- The connection attempt when computing the salted password in the frontend, after receiving the first message from the server during a SASL exchange for SCRAM.
Generating a secret can take some time with a high iteration number:
=# SET scram_iterations = 4096; SET =# CREATE ROLE scram_4096 password 'foo'; CREATE ROLE Time: 13.030 ms =# SET scram_iterations = 10000000; SET =# CREATE ROLE scram_10m password 'foo' LOGIN; CREATE ROLE Time: 5975.290 ms (00:05.975) =# SET scram_iterations = 1; SET =# CREATE ROLE scram_1 password 'foo' LOGIN; CREATE ROLE Time: 6.700 ms
A computation with 10M iterations took roughly 6s in a local environment, while of course 1 iteration was, well, fast. pg_authid stores the iteration number (barbaric regexp used here, so just look at the result):
=# SELECT rolname, regexp_replace(rolpassword, '(SCRAM-SHA-256)\$(\d+):([a-zA-Z0-9+/=]+)\$([a-zA-Z0-9+=/]+):([a-zA-Z0-9+/=]+)', '\1$\2:<salt>$<storedkey>:<serverkey>') AS rolpassword_masked FROM pg_authid where rolname ~ '^scram'; rolname | rolpassword_masked ------------+------------------------------------------------------- scram_4096 | SCRAM-SHA-256$4096:<salt>$<storedkey>:<serverkey> scram_10m | SCRAM-SHA-256$10000000:<salt>$<storedkey>:<serverkey> scram_1 | SCRAM-SHA-256$1:<salt>$<storedkey>:<serverkey> (3 rows)
As of the performance difference at authentication time, using a single psql command with a simple query to stress how long it would take to run the command is not fun. One way I have learnt to stress the connection code path of PostgreSQL without processing anything in the backend is to use pgbench with an custom empty script, like that:
$ cat /tmp/pgbench_empty.sql \set a 10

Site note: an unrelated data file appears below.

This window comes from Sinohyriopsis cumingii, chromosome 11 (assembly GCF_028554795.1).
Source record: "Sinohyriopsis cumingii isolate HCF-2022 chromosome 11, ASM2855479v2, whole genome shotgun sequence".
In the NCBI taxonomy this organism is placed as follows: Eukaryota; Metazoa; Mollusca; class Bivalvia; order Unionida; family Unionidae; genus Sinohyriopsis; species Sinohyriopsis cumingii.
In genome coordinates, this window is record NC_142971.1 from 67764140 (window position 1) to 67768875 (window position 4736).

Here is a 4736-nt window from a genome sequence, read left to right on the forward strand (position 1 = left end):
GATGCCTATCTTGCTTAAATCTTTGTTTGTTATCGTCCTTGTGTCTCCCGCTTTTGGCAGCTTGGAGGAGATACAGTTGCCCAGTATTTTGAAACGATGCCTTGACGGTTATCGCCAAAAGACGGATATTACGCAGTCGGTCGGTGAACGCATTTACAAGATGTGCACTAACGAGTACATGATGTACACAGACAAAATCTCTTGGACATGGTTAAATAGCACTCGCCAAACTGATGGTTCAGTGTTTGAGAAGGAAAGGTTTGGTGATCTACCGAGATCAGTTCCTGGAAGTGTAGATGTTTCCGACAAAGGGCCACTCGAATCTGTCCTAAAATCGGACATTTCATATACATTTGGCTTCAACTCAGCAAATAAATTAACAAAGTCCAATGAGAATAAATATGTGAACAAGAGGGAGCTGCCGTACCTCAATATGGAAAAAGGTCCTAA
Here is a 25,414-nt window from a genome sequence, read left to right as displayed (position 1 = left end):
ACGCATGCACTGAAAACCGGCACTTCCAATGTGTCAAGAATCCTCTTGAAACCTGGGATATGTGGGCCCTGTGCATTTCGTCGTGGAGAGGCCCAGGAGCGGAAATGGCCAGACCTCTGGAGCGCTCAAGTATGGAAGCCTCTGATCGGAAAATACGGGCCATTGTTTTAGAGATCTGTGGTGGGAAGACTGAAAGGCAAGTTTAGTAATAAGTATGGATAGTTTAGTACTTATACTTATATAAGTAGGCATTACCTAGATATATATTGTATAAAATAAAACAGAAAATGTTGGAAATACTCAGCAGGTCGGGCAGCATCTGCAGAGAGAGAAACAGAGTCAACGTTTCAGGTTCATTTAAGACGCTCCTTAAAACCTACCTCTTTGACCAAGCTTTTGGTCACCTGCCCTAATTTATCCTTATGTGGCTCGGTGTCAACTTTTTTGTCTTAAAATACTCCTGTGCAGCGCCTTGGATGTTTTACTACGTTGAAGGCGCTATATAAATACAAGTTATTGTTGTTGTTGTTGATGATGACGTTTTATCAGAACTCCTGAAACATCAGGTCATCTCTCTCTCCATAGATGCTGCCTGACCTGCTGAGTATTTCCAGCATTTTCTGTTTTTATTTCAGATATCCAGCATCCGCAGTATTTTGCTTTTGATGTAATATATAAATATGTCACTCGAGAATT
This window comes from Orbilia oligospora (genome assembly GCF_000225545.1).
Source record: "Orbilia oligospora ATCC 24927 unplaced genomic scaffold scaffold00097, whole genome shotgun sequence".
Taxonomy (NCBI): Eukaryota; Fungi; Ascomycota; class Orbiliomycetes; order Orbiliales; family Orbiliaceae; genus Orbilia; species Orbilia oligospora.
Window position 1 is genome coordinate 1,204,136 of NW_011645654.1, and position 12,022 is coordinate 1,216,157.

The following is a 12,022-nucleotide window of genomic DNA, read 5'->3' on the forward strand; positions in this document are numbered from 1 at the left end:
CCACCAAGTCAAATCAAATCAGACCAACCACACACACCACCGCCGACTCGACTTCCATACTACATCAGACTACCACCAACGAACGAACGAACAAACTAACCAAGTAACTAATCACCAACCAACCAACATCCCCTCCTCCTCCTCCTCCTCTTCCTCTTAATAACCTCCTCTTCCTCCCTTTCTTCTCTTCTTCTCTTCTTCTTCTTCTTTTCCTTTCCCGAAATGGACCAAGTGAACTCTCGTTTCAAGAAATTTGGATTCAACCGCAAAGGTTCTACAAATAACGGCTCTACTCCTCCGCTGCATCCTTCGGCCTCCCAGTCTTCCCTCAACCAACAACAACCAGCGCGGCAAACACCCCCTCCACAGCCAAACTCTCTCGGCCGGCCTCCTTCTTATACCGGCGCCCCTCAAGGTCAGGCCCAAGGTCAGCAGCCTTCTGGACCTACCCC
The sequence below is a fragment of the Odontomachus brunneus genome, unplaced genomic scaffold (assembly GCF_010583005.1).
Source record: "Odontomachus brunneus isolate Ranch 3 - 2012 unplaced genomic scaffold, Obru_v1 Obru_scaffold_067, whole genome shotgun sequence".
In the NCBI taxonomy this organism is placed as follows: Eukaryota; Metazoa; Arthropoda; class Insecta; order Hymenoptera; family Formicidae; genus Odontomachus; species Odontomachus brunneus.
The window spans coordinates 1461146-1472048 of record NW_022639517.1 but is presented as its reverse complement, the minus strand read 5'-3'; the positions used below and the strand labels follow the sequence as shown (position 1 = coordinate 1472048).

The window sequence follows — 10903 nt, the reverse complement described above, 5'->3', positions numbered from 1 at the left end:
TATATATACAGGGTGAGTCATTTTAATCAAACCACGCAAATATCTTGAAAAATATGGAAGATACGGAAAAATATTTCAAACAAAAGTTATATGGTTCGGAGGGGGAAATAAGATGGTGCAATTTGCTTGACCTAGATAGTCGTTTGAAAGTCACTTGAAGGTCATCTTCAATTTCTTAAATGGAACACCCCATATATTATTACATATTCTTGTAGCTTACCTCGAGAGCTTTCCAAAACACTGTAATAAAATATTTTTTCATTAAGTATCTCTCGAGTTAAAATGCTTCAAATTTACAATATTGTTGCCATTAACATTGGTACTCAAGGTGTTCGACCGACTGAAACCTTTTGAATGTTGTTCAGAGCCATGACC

Combined with a fixed time defined by –time/-T, it is possible to quickly check how many connection attempts (HBA entries set to local) could be achieved in this given time frame (do not forget to set PGPASSWORD). Here are some quick numbers for each role defined previously (output has been cut a bit for clarity):
$ pgbench -n -T 30 -f /tmp/pgbench_empty.sql -C -U scram_4096 postgres number of transactions actually processed: 7099 latency average = 4.226 ms average connection time = 4.226 ms tps = 236.613828 (including reconnection times) $ pgbench -n -T 30 -f /tmp/pgbench_empty.sql -C -U scram_10m postgres number of transactions actually processed: 5 latency average = 6303.996 ms average connection time = 6303.993 ms tps = 0.158630 (including reconnection times) $ pgbench -n -T 30 -f /tmp/pgbench_empty.sql -C -U scram_1 postgres number of transactions actually processed: 18391 latency average = 1.631 ms average connection time = 1.631 ms tps = 613.005891 (including reconnection times)
The number of connections achieved for 10M iterations does not sound as a surprise, matching more or less with the number found when the secret was computed by CREATE ROLE. What is more surprising in this exercise is the difference between 1 iteration and the default of 4096, so even for short queries the default could really become a bottleneck. That can be leveraged with a connection pooler, as one workaround. At the end, users should make sure to study carefully what to use: security or speed.